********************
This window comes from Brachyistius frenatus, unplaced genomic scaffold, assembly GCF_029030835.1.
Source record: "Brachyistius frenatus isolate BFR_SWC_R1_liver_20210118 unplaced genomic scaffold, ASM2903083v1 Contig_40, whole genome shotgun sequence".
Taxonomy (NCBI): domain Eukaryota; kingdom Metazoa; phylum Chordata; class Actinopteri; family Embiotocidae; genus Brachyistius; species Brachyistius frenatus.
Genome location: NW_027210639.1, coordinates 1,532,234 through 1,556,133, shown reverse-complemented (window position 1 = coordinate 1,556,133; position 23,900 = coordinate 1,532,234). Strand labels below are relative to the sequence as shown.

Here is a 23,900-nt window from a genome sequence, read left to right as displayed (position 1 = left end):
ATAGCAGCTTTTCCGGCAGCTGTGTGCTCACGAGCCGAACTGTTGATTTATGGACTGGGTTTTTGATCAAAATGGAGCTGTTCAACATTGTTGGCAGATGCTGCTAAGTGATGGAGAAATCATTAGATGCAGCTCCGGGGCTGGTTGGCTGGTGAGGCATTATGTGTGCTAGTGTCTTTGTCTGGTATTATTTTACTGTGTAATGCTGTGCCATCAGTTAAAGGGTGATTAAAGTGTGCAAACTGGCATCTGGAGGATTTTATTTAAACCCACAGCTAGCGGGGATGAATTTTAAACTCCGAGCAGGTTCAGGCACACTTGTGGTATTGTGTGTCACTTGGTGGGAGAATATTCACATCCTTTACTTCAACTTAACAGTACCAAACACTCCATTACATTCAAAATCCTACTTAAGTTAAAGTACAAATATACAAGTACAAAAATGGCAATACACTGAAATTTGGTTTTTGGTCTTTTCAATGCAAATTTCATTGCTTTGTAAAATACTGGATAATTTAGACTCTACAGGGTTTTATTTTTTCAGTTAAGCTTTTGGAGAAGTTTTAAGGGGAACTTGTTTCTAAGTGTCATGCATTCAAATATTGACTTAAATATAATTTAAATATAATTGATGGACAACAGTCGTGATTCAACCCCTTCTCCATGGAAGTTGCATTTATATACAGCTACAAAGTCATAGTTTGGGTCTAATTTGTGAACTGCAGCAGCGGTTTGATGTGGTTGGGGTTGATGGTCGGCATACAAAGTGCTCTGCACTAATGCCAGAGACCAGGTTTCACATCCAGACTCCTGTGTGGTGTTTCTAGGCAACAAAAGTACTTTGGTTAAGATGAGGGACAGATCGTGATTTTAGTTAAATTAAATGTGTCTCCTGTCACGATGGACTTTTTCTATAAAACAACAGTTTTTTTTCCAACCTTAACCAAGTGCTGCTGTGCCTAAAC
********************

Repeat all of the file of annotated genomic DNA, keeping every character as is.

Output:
This window comes from Brachyistius frenatus, unplaced genomic scaffold, assembly GCF_029030835.1.
Source record: "Brachyistius frenatus isolate BFR_SWC_R1_liver_20210118 unplaced genomic scaffold, ASM2903083v1 Contig_40, whole genome shotgun sequence".
Taxonomy (NCBI): domain Eukaryota; kingdom Metazoa; phylum Chordata; class Actinopteri; family Embiotocidae; genus Brachyistius; species Brachyistius frenatus.
Genome location: NW_027210639.1, coordinates 1,532,234 through 1,556,133, shown reverse-complemented (window position 1 = coordinate 1,556,133; position 23,900 = coordinate 1,532,234). Strand labels below are relative to the sequence as shown.

Here is a 23,900-nt window from a genome sequence, read left to right as displayed (position 1 = left end):
ATAGCAGCTTTTCCGGCAGCTGTGTGCTCACGAGCCGAACTGTTGATTTATGGACTGGGTTTTTGATCAAAATGGAGCTGTTCAACATTGTTGGCAGATGCTGCTAAGTGATGGAGAAATCATTAGATGCAGCTCCGGGGCTGGTTGGCTGGTGAGGCATTATGTGTGCTAGTGTCTTTGTCTGGTATTATTTTACTGTGTAATGCTGTGCCATCAGTTAAAGGGTGATTAAAGTGTGCAAACTGGCATCTGGAGGATTTTATTTAAACCCACAGCTAGCGGGGATGAATTTTAAACTCCGAGCAGGTTCAGGCACACTTGTGGTATTGTGTGTCACTTGGTGGGAGAATATTCACATCCTTTACTTCAACTTAACAGTACCAAACACTCCATTACATTCAAAATCCTACTTAAGTTAAAGTACAAATATACAAGTACAAAAATGGCAATACACTGAAATTTGGTTTTTGGTCTTTTCAATGCAAATTTCATTGCTTTGTAAAATACTGGATAATTTAGACTCTACAGGGTTTTATTTTTTCAGTTAAGCTTTTGGAGAAGTTTTAAGGGGAACTTGTTTCTAAGTGTCATGCATTCAAATATTGACTTAAATATAATTTAAATATAATTGATGGACAACAGTCGTGATTCAACCCCTTCTCCATGGAAGTTGCATTTATATACAGCTACAAAGTCATAGTTTGGGTCTAATTTGTGAACTGCAGCAGCGGTTTGATGTGGTTGGGGTTGATGGTCGGCATACAAAGTGCTCTGCACTAATGCCAGAGACCAGGTTTCACATCCAGACTCCTGTGTGGTGTTTCTAGGCAACAAAAGTACTTTGGTTAAGATGAGGGACAGATCGTGATTTTAGTTAAATTAAATGTGTCTCCTGTCACGATGGACTTTTTCTATAAAACAACAGTTTTTTTTCCAACCTTAACCAAGTGCTGCTGTGCCTAAAC